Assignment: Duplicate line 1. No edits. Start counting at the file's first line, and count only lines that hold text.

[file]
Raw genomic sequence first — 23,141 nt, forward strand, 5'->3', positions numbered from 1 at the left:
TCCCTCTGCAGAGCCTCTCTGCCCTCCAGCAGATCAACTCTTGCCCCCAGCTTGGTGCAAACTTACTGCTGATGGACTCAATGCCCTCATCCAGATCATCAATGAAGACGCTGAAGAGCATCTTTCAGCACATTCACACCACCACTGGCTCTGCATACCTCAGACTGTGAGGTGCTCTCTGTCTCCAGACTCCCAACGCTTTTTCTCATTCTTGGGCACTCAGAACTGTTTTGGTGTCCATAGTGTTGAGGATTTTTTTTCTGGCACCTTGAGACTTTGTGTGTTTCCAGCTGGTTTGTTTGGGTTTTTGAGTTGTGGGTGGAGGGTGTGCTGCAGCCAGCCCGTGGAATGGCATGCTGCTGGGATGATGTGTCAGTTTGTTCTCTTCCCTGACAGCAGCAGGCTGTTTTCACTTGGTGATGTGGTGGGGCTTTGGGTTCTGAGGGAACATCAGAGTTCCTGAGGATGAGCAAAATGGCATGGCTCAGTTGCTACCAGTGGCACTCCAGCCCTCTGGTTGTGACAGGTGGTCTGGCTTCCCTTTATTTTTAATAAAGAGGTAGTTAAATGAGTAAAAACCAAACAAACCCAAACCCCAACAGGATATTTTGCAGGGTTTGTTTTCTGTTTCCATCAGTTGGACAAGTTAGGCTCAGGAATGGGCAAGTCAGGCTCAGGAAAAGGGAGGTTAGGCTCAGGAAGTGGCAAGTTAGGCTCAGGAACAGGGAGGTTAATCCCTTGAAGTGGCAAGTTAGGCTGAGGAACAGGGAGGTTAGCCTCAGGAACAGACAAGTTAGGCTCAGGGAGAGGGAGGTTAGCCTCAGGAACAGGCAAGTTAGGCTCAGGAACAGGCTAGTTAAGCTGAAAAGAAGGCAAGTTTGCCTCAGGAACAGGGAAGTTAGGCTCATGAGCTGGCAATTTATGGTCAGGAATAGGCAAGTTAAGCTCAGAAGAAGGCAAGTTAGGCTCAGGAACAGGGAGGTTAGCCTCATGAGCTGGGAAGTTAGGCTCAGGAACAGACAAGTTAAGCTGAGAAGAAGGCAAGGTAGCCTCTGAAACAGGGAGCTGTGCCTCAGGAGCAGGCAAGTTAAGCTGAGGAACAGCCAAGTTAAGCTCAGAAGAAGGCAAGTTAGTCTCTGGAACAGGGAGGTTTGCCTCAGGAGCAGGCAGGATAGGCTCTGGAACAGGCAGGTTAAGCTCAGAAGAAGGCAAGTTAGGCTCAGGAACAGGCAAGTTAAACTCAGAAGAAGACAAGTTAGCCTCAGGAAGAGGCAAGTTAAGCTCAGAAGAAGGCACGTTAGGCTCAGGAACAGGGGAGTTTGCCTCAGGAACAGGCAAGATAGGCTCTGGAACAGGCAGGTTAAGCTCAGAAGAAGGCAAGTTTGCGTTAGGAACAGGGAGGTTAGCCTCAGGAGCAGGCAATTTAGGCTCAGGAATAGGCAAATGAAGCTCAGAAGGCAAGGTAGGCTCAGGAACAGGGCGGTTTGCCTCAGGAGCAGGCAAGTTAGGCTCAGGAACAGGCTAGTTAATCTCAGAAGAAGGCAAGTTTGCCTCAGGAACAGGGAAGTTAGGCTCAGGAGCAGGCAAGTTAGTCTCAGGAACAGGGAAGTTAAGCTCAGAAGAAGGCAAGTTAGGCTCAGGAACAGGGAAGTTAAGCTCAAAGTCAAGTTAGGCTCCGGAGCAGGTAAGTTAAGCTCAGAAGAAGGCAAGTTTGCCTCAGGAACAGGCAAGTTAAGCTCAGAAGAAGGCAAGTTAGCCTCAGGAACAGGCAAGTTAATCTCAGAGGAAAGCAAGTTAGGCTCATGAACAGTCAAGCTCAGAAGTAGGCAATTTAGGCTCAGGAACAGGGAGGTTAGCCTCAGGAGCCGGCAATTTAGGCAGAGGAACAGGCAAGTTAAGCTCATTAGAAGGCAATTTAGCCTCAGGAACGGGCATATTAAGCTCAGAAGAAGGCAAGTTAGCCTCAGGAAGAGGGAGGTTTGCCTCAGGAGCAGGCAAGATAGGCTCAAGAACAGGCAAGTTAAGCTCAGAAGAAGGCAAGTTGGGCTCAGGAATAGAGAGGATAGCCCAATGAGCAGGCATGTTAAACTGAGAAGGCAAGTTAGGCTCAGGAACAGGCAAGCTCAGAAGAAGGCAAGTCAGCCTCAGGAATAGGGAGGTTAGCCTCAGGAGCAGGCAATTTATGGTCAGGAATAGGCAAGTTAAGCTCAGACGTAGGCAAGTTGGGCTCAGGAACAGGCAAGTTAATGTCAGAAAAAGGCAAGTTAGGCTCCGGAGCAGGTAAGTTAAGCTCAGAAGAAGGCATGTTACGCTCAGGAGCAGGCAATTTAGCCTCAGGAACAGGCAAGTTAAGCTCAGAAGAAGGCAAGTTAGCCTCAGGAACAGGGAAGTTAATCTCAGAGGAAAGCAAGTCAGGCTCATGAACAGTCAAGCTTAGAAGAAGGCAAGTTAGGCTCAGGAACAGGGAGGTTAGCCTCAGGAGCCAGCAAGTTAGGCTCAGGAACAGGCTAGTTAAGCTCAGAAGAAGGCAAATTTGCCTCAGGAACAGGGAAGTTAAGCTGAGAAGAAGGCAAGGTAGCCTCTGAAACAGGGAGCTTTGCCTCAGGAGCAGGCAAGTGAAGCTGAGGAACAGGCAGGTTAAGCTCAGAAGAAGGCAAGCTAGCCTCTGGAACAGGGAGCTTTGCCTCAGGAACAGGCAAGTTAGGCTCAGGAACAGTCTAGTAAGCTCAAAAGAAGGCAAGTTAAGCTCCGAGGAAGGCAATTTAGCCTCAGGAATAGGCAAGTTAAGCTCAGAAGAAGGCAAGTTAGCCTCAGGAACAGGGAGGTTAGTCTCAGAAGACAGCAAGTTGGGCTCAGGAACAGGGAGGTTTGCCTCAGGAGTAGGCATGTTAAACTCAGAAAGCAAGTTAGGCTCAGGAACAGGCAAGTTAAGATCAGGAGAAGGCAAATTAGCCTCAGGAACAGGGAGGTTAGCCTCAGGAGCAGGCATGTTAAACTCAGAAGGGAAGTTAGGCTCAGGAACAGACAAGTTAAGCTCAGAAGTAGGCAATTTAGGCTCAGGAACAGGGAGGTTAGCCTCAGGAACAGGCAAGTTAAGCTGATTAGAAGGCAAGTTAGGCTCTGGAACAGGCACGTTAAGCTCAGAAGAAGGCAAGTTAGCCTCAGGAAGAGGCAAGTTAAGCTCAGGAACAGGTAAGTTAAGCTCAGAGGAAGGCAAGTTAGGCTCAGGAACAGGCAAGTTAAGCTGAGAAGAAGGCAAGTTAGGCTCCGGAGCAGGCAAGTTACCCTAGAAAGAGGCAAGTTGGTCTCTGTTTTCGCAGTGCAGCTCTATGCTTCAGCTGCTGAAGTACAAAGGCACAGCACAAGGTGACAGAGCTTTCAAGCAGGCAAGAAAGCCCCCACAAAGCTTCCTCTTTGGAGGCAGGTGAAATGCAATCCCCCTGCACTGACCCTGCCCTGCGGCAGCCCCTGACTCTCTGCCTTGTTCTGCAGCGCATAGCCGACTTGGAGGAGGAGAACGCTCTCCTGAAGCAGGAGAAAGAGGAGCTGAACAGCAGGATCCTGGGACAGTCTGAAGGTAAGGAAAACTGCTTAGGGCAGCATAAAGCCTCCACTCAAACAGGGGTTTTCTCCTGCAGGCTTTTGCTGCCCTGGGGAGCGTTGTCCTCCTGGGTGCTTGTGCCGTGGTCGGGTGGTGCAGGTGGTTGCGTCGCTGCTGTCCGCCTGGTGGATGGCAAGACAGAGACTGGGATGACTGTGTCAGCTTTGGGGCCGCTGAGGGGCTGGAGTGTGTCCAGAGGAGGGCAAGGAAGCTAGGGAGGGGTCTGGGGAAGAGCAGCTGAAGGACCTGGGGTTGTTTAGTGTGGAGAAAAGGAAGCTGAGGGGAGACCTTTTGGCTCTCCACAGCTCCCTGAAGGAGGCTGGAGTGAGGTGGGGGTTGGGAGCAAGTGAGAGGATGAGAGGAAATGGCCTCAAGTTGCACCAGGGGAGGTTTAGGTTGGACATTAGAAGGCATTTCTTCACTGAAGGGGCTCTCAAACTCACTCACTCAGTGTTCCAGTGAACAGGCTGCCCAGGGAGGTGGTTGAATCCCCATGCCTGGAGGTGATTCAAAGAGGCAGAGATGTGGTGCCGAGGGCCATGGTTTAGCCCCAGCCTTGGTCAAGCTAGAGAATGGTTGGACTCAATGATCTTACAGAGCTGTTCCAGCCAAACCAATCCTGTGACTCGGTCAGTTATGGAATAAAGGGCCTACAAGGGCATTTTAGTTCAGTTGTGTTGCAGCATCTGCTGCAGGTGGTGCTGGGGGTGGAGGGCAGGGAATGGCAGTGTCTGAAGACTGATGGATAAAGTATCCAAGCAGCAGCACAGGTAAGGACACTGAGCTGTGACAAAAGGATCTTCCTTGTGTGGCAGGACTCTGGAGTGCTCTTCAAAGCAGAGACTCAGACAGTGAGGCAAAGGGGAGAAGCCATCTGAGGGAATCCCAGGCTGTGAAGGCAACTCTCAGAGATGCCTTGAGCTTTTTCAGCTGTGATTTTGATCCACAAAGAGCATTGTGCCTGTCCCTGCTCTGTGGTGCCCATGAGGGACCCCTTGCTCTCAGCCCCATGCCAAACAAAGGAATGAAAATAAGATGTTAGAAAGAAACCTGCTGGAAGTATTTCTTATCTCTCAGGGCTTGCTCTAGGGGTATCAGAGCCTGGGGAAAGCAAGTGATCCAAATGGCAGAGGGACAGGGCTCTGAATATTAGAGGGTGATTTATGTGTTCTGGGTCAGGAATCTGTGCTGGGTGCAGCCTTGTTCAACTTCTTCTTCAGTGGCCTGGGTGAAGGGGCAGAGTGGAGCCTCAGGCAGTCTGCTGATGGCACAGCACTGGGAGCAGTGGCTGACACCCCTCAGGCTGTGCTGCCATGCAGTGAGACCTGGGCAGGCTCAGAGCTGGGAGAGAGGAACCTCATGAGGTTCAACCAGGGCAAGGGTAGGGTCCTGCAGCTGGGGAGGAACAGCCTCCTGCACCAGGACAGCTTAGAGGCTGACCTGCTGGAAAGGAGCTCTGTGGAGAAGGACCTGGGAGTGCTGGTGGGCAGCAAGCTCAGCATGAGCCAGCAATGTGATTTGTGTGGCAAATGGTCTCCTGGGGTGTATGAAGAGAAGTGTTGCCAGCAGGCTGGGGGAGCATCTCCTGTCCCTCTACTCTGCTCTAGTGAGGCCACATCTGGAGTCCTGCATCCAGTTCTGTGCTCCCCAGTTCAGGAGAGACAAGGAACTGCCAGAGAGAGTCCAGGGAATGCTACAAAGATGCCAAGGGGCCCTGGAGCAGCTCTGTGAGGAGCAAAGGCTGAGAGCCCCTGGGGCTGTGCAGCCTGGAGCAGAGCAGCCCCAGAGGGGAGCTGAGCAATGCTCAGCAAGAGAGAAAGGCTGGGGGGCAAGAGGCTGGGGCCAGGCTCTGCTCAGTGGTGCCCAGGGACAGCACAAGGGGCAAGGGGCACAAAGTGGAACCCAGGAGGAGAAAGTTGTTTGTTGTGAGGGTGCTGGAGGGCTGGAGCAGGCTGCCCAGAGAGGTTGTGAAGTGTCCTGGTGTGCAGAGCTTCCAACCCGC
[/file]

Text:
Raw genomic sequence first — 23,141 nt, forward strand, 5'->3', positions numbered from 1 at the left: